An 8-bit Conversation: The advantages of video games in a modern society

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Graphic by Autumn Mariano

I still remember my third-grade Christmas with a preservationist’s clarity. My parents were famous for doing that wait-at-the-top-of-the-stairs-until-we-make-sure-Santa-is-gone thing, and my poor little body was bursting at the seams with the infinite possibilities that existed only a flight of stairs away. I remember hearing my dad’s voice giving the go-ahead, and then it was a flurry of flailing limbs and excitement all the way into the living room.

What stopped me in my tracks was a Christmas miracle. On our TV, vibrant and in pixelated glory, was a bouncing 8-bit plumber collecting coins, dropping down green pipes and righteously stomping any Koppa Troppa foolish enough to get in his way: Mario, Luigi, Mega Man, Dr. Wily and the entire crew of “Ice Hockey” had found a new home.

Although my parents had finally given in to the desperate pleas of their young child, they were still tentative in purchasing a video game console for our home. Rules were established, playtime was limited, and our Nintendo Entertainment System was used as a reward for good behavior. Even back then, video games were seen by many as childish, violent, and as instruments of brain-rotting procrastination and antisocial behavior. Though my parents saw the happiness our Nintendo brought me, they were also in constant fear of raising just another statistic.

Let’s face it. When it comes to hobbies, mindless activities or pleasurable pastimes, video games get a bad rap.

I get it. Gaming can be addicting. Gaming can be violent. As an avid gamer, I’m used to missing out on the next televised dose of zombified brutalization or the latest betrayal in a contest of questionably decorated chairs. But the truth is, I’m enjoying myself, I’m interacting with friends across the globe, and I’m stimulating my mind and relieving stress with every click and flick of the controller.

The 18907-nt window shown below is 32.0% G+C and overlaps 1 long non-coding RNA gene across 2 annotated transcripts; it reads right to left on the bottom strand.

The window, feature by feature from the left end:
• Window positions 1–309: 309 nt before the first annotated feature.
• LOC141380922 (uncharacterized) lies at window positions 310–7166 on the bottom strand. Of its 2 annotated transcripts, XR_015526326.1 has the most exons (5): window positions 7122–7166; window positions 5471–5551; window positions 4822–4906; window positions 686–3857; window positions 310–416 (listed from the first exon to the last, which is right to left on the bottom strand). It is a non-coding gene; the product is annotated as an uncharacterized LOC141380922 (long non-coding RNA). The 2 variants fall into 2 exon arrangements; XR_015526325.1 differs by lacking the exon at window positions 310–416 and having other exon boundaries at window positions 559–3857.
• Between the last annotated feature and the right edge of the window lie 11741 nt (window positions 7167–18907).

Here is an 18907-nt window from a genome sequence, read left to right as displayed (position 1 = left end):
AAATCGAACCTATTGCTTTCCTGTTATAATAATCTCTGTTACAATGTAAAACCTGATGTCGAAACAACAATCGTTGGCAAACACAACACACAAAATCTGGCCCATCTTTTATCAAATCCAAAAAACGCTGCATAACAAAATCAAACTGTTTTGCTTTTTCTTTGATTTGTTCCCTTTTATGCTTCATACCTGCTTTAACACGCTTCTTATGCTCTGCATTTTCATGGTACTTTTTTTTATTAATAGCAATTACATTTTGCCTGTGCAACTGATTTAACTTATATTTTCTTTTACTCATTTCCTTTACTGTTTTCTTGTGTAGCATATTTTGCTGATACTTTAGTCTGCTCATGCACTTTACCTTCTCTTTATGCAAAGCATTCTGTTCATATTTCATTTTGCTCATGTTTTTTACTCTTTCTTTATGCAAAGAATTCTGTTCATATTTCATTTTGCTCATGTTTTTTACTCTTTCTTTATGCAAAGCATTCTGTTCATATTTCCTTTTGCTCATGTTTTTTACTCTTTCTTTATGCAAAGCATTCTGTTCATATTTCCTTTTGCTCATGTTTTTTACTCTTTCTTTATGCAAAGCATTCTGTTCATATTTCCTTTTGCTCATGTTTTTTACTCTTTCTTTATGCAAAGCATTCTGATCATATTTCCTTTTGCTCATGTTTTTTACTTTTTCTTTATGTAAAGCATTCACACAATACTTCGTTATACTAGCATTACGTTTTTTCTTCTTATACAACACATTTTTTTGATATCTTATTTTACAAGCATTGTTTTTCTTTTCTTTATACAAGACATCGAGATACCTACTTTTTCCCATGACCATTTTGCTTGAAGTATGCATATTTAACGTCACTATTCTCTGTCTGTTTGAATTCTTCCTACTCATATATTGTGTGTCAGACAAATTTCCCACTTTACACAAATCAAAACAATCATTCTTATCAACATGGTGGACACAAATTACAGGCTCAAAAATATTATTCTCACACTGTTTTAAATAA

For me, gaming has always been more than a digitalized distraction, and now scientists and psychologists alike are coming to my aid as new evidence surfaces almost daily regarding the ever-growing benefits of playing video games. From learning new tasks, to overcoming the ailments of mental and physical pain, to relieving stress and finding motivation, it seems that gaming is much more than high scores and wasted hours.

In “The Benefits of Playing Video Games,” a study released by the American Psychological Association in January 2014, findings revealed that playing video games, especially easily accessible titles like “Angry Birds,” resulted in elevated moods and decreased anxiety amongst those surveyed. According to the study, even violent games provided players with increased social skills, learning capacity and an ability to endure in the face of failure.

Not bad, right?

Another study, performed by the University of Utah and published in the “Science Translational Medicine” journal, evaluated the effects of gaming on children with ailments such as autism, depression and Parkinson’s disease. The findings revealed that those who played particular therapy-based games showed improvement with empowerment, resilience and experienced an increase in “fighting spirit” when facing obstacles and daily challenges.

But how do video games affect college students?

Though some may consider them a distraction from academics, and they can be if played excessively or as a replacement for studying, studies are revealing that playing video games, even occasionally, can increase hand-eye coordination, improve inductive reasoning, decrease stress, increase the ability to concentrate, and elevate decision-making skills and adaptability.

And here your mother thought you were just wasting your time.

Speaking of mothers, even the elderly, when surveyed as part of a study out of North Carolina State University, revealed higher levels of emotional wellbeing, or happiness, among those who played video games versus their counterparts who chose to forgo the excitement in favor of other means of entertainment.

Regardless, video games aren’t for everyone, but for me and the rest of the 58 percent of Americans who game, we’ll gladly take the benefits that come like bonus points when we’re already doing something we love.

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Posted by on January 26, 2014. Filed under Columns, Opinion, Science & Tech, Technology, Video Games. You can follow any responses to this entry through the RSS 2.0. You can leave a response or trackback to this entry

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